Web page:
A science of typography? Comments on Wheildon's _Type & Layout_

Subject: A science of typography? Comments on Wheildon's _Type & Layout_
From: Stan Brown <stbrown -at- NACS -dot- NET>
Date: Mon, 5 Feb 1996 02:00:18 -0500

Thanks to Emily Skarzenski <eskarzenski -at- DTTUS -dot- COM> for posting her
summary of Colin Wheildon's book _Type & Layout_ (Strathmoor Press,
1995, ISBN 0-9624891-5-8). I was planning to produce my own summary,
having just read the book myself, but since we focused on different
points my remarks may still be of value.

Firstly, I think Wheildon made a valuable contribution: he measured
comprehension, as opposed to mere legibility. Studies of legibility
(the ability to distinguish one word from another, and the speed of
doing so), even numerical studies, are not new. But Wheildon studied
comprehension, the sine qua non of technical writing, and he did so
numerically, so that now we can say that a given typographical choice
will likely increase comprehension by 22%.

Nevertheless, I question how far Wheildon's work is applicable to tech
writing. Some comments I've seen on the TECHWR-L Digest claim, for
instance, that Wheildon proved that we should be setting technical
manuals justified rather than ragged right. In fact, his work does not
warrant such a conclusion.

Wheildon's studies were of advertising and of newspaper-length
articles. The examples in the book are all of this form, and the point
is hammered home again and again in the text. Indeed, he begins
Chapter One with, "Typography is the art of designing a communication
by using the printed word. It is employed in making newspapers,
magazines, books, handbills, posters, greeting and business cards,
pamphlets, and brochures ... anything that is meant to be read.
[ellipsis in original]" Note carefully the list that is in apposition
to "anything that is meant to be read": his focus clearly is not on
books, manuals of procedure, or scientific articles.

Since Wheildon did not study technical writing (at least, as far as we
know from _Type & Layout_ he did not), we must ask seriously whether
it is valid to extend his results to our area.

The types of writing that Wheildon studied differ from technical
writing in several ways:

- They are much shorter, often only a few paragraphs long.
- Their purpose is often to persuade rather than to inform.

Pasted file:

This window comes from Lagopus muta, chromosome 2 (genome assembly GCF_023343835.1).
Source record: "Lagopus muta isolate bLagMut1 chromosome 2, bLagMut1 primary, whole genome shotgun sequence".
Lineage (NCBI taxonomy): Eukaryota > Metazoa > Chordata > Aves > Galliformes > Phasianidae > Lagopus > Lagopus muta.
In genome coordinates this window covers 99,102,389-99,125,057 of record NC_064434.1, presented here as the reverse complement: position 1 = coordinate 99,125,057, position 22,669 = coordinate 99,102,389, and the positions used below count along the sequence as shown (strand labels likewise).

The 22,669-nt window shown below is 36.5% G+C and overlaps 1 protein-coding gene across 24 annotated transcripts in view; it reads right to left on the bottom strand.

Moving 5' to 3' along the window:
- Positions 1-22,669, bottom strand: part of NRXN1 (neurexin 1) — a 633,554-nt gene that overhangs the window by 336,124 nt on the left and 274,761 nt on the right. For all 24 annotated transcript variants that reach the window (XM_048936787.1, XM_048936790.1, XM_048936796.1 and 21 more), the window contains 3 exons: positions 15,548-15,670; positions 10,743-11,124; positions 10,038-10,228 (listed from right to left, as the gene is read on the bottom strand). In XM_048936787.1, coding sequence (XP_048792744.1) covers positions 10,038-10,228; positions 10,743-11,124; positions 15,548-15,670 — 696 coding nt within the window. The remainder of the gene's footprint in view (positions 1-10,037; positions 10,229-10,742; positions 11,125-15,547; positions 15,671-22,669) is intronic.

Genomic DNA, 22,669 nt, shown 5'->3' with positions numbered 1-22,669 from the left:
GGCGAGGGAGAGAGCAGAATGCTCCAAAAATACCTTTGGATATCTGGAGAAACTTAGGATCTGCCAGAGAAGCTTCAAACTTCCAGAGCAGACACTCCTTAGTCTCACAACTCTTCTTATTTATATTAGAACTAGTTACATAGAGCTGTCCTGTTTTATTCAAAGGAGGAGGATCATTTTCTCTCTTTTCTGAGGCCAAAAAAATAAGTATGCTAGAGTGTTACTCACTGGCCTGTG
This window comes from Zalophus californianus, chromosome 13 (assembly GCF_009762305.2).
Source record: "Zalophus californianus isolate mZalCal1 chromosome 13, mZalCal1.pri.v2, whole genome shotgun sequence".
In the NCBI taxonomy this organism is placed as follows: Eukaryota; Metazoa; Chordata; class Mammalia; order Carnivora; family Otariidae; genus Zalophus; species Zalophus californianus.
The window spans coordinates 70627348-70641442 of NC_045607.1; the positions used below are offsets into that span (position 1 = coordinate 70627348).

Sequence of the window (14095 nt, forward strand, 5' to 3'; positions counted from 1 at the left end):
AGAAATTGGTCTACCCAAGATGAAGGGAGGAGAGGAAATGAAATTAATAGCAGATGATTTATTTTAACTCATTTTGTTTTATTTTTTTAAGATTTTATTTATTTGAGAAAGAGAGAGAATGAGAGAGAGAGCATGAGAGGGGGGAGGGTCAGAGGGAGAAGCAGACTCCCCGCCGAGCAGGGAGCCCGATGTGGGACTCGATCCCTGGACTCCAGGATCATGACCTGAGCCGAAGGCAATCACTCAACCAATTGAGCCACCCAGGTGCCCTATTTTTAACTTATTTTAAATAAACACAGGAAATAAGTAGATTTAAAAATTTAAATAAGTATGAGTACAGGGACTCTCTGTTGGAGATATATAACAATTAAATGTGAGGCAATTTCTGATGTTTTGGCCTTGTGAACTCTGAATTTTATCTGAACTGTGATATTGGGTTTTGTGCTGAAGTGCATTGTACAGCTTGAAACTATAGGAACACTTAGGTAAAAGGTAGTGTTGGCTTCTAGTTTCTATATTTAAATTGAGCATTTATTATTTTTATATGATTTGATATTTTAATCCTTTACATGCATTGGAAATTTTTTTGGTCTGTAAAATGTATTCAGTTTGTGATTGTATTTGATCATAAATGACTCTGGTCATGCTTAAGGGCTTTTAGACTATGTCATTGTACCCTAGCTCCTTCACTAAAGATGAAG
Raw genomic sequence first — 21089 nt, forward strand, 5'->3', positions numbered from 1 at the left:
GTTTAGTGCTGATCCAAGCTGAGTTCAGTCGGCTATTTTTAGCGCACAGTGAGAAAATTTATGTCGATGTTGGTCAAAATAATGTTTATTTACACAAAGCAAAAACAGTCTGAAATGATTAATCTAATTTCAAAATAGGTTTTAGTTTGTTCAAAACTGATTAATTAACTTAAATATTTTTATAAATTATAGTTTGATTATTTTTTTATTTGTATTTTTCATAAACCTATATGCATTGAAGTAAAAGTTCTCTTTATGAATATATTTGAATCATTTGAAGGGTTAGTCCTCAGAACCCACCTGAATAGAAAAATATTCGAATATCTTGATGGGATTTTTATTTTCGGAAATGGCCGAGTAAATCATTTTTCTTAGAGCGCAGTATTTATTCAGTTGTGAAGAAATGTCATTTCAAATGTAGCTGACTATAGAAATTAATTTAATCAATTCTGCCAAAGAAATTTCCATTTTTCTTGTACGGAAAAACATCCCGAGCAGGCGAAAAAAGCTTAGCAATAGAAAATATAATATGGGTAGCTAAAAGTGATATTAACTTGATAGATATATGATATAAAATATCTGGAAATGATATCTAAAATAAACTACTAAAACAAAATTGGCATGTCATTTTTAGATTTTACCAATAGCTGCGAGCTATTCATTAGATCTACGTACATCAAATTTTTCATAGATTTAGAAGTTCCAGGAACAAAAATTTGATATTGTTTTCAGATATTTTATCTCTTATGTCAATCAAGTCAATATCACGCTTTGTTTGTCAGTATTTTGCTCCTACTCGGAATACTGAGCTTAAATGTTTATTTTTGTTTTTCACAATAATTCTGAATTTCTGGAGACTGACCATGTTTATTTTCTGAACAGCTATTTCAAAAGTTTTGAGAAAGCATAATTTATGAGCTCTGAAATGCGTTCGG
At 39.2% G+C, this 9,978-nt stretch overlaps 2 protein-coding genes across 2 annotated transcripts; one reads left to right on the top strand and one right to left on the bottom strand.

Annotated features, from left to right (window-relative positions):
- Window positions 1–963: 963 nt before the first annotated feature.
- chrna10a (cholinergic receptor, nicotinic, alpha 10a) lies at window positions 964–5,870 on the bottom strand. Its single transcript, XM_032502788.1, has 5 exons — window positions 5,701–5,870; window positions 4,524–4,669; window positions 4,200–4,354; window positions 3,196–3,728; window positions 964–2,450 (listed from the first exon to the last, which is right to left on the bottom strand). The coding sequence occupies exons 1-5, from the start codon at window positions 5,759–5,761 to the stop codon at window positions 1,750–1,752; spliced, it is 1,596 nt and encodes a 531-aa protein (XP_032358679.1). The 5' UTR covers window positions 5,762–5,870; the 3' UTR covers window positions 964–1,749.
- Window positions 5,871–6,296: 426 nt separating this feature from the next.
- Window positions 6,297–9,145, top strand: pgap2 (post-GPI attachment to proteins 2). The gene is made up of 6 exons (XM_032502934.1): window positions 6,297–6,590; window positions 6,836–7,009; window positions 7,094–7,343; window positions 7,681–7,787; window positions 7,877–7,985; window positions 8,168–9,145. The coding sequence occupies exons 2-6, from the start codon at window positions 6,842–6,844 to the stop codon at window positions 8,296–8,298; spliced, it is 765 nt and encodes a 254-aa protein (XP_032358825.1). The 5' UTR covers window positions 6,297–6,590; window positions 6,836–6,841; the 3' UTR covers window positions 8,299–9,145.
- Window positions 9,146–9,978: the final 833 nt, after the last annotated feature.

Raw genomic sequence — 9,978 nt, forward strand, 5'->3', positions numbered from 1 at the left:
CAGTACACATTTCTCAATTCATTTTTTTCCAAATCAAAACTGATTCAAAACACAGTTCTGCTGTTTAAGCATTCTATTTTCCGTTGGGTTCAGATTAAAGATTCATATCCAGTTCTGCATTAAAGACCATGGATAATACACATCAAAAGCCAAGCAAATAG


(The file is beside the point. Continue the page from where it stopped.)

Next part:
- They are read once only.
- They are read from the beginning to the end, or at least sequentially.

By contrast, tech writing is quite often of book length; its purpose
is at least 95% informative; at least some parts of a given piece will
often be read many times; and readers typically jump into the middle
and expect to find what they need. This last point seems to me the
most important.

I think that we can learn from much of what Wheildon said. For
instance, Wheildon found that setting body text in a sans-serif face
degraded good reader comprehension by 82% (67% of readers had good
comprehension with Garamond, 12% with Helvetica: pages 22-23) and
increased the frequency of poor reader comprehension by 364% (14% poor
with Corona, 65% poor with Helvetica: page 59). In this case, it's
almost overwhelmingly plausible that material of greater length should
be set in a serif face for greater comprehension. But we must remain
wary of interpreting Wheildon's findings outside their proper sphere.

To take an extreme example, Wheildon's principle of Reading Gravity
(pages 37-51) is stated as a universal. But would it be valid in
Israel, where right-to-left reading is a significant tradition? or in
Japan, where reading is in columns? (I don't mean is it valid for
Hebrew and Japanese; I mean is it valid for English as read by persons
who have grown up with Hebrew or Japanese.) Even more important, to
what extent is Reading Gravity applicable when we expect our readers
to dip into the middle of a page, read a few sentences, and put the
book away? Though Reading Gravity may make sense as it is explained,
we cannot _necessarily_ assume that it applies to the writing we do.

Similar questions need to be asked about his other conclusions,
including his deprecation of ragged right text and headings in color.
It is true that we want our readers to comprehend what we write. But
they read in a different way from the readers of Wheildon's test
materials. Before we are in a position to adopt his rules, we must see
studies of technical writing along the same lines as his studies of
advertising.

We can learn much from Wheildon. But we must learn not just his
conclusions but his spirit of inquiry and his skepticism about what
"everyone knows."

Regards,
Stan Brown, Oak Road Systems Cleveland, Ohio USA +1 216 371-0043
email: stbrown -at- nacs -dot- net Web: http://www.nacs.net/~stbrown


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